Picture this. Hiro Miyamoto, the leader of the renowned Miyamoto clan, is practicing in his dojo one day. Suddenly, a stranger appears, filling Hiro's head with all sorts of flights of fancy. It seems Kage Mishima, enemy to the Usagi and Miyamoto families, has stolen the mystical Daikatana sword and aims to use it to rewrite history. As farfetched as it might sound, the sword allows the user to bend the very fabric of time, altering reality without anyone being the wiser. Before Hiro has time to absorb it all, the Mishima clan kidnaps his friend Mikiko and attacks the dojo. Hiro must rescue Mikiko, seek out Kage Mishima, and reclaim the Daikatana. This is where you come in. Across the eight locations and 32 levels of Kemco's Daikatana, you get to be the hero, um Hiro.
Unlike the laughable PC and N64 releases, the Game Boy Color Daikatana is not a 3D first-person shooter. Instead, it's a top-down-perspective dungeon crawler with action-RPG elements, and it's a fun one at that. Progressing through the game's intricate plot, you'll need to travel from timeline to timeline, acquiring weapons and stalking the evil Kage Mishima. Along the way you'll gain two allies, the agile Mikiko and the charismatic Superfly Johnson - both of whom you get to control at various points in the game.
Each level is set up so you have to acquire a special object, defeat a puzzle, and topple a boss character. As Hiro, Mikiko, and Superfly, you can walk, jump, and attack in any number of ways. Swords, lasers, hammers, discuses, and all sorts of weapons are at your disposal. You'll need to use them to defeat Daikatana's six bosses, each of whom must be defeated in a special way. The game's puzzles, which range from shape matching to pit jumping, are clever. If anything, it's only the game's lack of an overworld and its stiff control that dirty an otherwise solid title. For most, the former complaint isn't going to be an issue. However, the latter is something to consider, because you can only use the same eight-way jump and cookie-cutter weapons for so long. The game does have an instant save feature, though, which diminishes the fatigue factor quite a bit.
In keeping with its similarities to Nintendo's Legend of Zelda DX, Daikatana has a superdeformed graphical look that serves the game well. The game's three protagonists are drawn in a pudgy, detailed style that's reminiscent of old-school RPGs. Compared to the character sprites in the current crop of Game Boy Color titles, Daikatana's character sprites are lacking when it comes to color selection, but they make up for it with smooth animation and quirky behavior. The good guys have their fair share of bizarre facial expressions and body movements, while the bad guys have a cookie-cutter onslaught that's quite acceptable for a handheld. In a pleasing contrast, background environments are colorful, and each is composed of a unique set of tiles that gives every level its own specific look. Whether you're in modern-day Japan, in Mishima's high-tech stronghold, or wandering around ancient Greece, Daikatana's levels feature a plentitude of rock formations, computer terminals, statues, and other visual goodies. Since Daikatana is a top-down-perspective dungeon crawler, comparisons to Nintendo's Legend of Zelda DX are inevitable. However, Daikatana lacks a distinct overworld and just isn't as detailed as the archetype it's based upon.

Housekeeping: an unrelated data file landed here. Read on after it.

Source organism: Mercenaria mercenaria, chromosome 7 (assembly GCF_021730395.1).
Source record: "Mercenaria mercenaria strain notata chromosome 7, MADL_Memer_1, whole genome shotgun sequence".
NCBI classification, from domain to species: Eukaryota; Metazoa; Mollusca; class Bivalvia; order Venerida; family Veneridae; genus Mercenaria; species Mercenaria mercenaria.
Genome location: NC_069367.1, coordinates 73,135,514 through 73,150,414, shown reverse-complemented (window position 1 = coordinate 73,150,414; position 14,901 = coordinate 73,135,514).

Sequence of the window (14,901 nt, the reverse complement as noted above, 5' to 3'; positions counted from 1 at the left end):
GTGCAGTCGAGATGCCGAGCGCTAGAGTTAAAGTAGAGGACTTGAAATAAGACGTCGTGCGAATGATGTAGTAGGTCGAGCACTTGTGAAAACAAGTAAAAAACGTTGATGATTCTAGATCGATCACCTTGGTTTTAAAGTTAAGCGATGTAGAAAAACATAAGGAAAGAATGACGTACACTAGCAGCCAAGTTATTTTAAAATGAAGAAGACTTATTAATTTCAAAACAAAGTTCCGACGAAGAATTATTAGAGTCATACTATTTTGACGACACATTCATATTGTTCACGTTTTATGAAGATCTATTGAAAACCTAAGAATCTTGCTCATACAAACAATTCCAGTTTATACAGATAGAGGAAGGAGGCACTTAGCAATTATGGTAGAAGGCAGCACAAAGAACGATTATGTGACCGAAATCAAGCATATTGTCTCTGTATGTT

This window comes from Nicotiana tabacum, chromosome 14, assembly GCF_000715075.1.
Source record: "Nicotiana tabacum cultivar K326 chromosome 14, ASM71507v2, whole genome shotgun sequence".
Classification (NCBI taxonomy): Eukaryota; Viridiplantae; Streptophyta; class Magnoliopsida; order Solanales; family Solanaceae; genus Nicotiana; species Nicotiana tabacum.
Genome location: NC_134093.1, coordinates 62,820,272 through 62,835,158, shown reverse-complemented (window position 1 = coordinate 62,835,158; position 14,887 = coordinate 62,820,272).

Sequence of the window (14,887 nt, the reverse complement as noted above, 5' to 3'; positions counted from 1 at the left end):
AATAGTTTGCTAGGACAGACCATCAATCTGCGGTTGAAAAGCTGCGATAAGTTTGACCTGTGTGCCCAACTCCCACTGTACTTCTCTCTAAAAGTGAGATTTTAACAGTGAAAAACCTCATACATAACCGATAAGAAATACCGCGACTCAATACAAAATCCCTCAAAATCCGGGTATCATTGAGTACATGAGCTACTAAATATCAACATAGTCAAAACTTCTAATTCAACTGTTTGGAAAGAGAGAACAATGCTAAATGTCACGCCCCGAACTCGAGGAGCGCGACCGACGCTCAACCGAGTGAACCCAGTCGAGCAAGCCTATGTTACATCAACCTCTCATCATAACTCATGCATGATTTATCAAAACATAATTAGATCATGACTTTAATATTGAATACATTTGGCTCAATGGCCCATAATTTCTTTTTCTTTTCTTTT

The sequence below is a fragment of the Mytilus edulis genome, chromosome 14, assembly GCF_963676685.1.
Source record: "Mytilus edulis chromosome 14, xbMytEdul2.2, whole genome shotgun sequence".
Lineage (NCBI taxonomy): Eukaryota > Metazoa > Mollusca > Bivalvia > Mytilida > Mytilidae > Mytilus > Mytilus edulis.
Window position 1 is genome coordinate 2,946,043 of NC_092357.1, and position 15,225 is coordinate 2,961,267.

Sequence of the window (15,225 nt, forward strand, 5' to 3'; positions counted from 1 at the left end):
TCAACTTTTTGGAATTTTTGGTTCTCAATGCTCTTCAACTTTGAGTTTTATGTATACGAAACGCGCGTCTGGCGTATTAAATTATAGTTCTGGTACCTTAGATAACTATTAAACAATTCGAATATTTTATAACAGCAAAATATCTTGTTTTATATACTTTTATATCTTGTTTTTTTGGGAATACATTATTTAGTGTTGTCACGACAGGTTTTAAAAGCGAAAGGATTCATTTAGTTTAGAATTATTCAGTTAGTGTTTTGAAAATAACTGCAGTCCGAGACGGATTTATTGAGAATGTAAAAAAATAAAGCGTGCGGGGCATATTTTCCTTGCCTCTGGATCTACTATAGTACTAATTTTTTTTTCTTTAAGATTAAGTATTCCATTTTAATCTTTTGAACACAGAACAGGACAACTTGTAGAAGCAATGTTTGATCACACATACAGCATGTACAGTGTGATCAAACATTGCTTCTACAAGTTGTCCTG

After doing a respectable job with the game's plot, gameplay, and visuals, Kemco should have nailed down Daikatana's audio as well. Unless you enjoy ringing in your ears, you'll be sorely disappointed. Sound effects are few and far between, with a stock set of explosions and collisions reused throughout. On the music front, the game's tunes seem based on the PC title's soundtrack, but poor use of two-channel MIDI has wrenched them into something far worse. At best, the game's tunes are repetitious but acceptable. At worst, you'll be glad the Game Boy has a volume knob.
So there you have it: Kemco transforms a reviled PC game into a highly playable Game Boy Color game. Daikatana GBC may lack a few of the elements that give games such as the Legend of Zelda DX and Dragon Warrior their majesty, but the intricate plot and solid gameplay make it a game worth playing nonetheless. If you've never played a top-down dungeon crawler, Nintendo's Legend of Zelda DX is your number one choice. However, if you've been there and done that, Daikatana is a worthy number two.